designer | researcher | educator

RBD

Resilient By Design

TEAM PUBLIC SEDIMENT
2018

In May of 2017, community members spanning all 9 Bay Area counties and 10 Design Teams made up of local and international architects, engineers, ecologists and other experts, embarked on a yearlong Challenge to address the looming threat of climate change in the Bay Area.

 
Unlocking Alameda Creek. Graphic by SCAPE Studio (2018).

Unlocking Alameda Creek. Graphic by SCAPE Studio (2018).

Elevation map of the Alameda Creek watershed (Fremont, Union City, Newark area). I made this map using GIS. The map was used to create a model used for community engagement events (see below).

Elevation map of the Alameda Creek watershed (Fremont, Union City, Newark area). I made this map using GIS. The map was used to create a model used for community engagement events (see below).

From the elevation map, I created a laser cut model (30”x30”) of the western part of the Alameda Creek watershed.

From the elevation map, I created a laser cut model (30”x30”) of the western part of the Alameda Creek watershed.

In this project we asked the following questions:

Could we come up with innovative solutions to sea level rise and resilience related issues?

Could we be proactive in this approach to protect our communities before a disaster strikes?

 

PUBLIC SEDIMENT is a multidisciplinary design team that views sediment as a core building block of resilience in San Francisco Bay. The team is led by SCAPE Landscape Architecture with Arcadis, the Dredge Research Collaborative, TS Studio, the UC Davis Department of Human Ecology and Design, the UC Davis Center for Watershed Sciences, and the Buoyant Ecologies Lab. I assisted with the community engagement portion with the UC Davis Department of Human Ecology and Design. Our team focused on proposing a design for the Alameda Creek watershed in Fremont, Union City, and Hayward.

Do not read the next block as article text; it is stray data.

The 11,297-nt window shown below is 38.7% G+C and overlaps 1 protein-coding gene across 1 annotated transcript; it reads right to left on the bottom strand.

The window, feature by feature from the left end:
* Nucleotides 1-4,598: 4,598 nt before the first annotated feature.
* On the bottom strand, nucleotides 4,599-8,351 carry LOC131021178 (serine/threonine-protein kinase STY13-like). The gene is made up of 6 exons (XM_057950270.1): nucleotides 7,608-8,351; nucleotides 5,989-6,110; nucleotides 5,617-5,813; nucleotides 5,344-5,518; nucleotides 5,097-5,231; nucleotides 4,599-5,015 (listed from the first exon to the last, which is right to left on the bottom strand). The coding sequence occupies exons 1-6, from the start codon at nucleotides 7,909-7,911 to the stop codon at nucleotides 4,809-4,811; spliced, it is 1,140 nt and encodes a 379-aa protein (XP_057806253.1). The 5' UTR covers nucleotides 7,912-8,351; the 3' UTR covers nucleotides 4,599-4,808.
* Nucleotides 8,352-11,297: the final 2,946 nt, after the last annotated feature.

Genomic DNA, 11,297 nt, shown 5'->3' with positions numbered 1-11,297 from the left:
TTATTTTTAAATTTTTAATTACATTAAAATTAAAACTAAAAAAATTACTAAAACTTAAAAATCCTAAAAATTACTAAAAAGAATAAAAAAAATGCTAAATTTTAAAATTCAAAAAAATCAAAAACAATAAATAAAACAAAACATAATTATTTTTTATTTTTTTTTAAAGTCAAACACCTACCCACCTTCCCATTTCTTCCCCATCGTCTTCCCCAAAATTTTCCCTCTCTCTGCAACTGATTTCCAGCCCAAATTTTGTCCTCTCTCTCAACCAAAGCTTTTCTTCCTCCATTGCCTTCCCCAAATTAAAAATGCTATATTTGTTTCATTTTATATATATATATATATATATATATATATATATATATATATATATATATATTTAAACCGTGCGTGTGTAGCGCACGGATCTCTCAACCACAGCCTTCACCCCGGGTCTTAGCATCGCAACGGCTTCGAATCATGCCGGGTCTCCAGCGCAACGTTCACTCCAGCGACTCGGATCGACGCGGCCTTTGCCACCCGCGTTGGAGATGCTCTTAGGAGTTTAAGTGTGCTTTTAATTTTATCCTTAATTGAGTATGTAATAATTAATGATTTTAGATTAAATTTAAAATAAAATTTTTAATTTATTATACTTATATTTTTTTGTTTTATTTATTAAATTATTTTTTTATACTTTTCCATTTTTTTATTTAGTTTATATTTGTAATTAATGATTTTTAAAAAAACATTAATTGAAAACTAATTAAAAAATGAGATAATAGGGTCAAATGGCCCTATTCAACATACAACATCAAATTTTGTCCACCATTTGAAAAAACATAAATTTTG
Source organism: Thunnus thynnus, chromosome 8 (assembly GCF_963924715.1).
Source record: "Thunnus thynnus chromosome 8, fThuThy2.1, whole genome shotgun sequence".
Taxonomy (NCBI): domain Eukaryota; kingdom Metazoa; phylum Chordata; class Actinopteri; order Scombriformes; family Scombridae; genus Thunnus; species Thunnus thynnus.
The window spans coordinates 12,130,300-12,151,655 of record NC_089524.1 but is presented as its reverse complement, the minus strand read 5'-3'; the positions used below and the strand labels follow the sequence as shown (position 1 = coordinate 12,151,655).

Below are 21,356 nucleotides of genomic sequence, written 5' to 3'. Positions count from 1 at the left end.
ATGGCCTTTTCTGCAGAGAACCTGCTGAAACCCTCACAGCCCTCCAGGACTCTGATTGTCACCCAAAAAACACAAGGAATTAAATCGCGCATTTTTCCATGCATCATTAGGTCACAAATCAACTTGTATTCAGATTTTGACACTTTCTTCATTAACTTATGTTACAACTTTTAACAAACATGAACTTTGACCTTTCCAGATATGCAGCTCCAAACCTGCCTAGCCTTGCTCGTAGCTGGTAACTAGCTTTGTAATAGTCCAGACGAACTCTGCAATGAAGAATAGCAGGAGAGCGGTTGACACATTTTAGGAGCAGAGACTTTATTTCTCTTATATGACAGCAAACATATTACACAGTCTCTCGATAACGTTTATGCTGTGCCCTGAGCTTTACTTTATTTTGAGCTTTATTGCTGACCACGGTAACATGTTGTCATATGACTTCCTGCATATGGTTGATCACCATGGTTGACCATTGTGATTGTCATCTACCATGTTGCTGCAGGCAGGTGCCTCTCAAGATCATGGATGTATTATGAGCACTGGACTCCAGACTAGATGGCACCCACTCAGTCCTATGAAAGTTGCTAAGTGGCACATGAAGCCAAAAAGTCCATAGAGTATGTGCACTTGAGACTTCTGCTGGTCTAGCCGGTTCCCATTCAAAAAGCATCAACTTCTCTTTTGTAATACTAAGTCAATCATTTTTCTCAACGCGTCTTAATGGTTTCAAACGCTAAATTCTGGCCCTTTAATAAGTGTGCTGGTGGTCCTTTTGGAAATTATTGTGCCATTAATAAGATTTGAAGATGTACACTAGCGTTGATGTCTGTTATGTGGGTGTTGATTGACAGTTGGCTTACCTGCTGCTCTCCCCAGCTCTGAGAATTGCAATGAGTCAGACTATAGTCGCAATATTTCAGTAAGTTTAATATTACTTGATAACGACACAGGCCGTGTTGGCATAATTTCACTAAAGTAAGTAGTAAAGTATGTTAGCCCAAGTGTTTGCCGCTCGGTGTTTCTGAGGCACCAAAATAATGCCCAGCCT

Our team believes in ecological infrastructure and its protective value. Yet the Bay Area’s ecological infrastructure- its marshes, mudflats, and coastal edges- are at risk. The slow and methodical subsidence of the Bay’s tidal wetlands is a catastrophe of tremendous proportion not just for ecosystems, but for communities. Combined with sea level rise, this subsidence exposes hundreds of thousands of residents and the region’s critical drinking water, energy, and transportation infrastructure to tremendous risk. To creatively adapt to this challenge, our team proposes to focus on sediment, the building block of resilience in the Bay. In short, we propose to design with mud.

The UC Davis team focused on engaging the community. Using GIS and Illustrator I created the topographic map to show the flood prone areas (areas in purple and pink). This map was then used to make a laser cut model which was brought to community sustainability events. We asked community members their travel path through Fremont, Union City, and Hayward. As people engaged with the model we discussed their knowledge, perspectives, and engagement with Alameda Creek.

 

Key findings:

  • The biggest hurdles to engaging with the creek is safety, access, and aesthetics.

  • Alameda Creek is physically and visually disconnected from the surrounding community, but there is a desire to reconnect and engage more with the creek.

To read more about this project, visit the Public Sediment website.

Pink rubberbands were used to show flow of movement.

Pink rubberbands were used to show flow of movement.

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Model at Earth Day at Fremont (top) and Farmers Market in Union City (bottom) in May 2018.

Model at Earth Day at Fremont (top) and Farmers Market in Union City (bottom) in May 2018.

Team Public Sediment giving a tour of the Alameda Creek Eden Landing Ecological Reserve to the Van Alen Institute Climate Council (July 2018).

Team Public Sediment giving a tour of the Alameda Creek Eden Landing Ecological Reserve to the Van Alen Institute Climate Council (July 2018).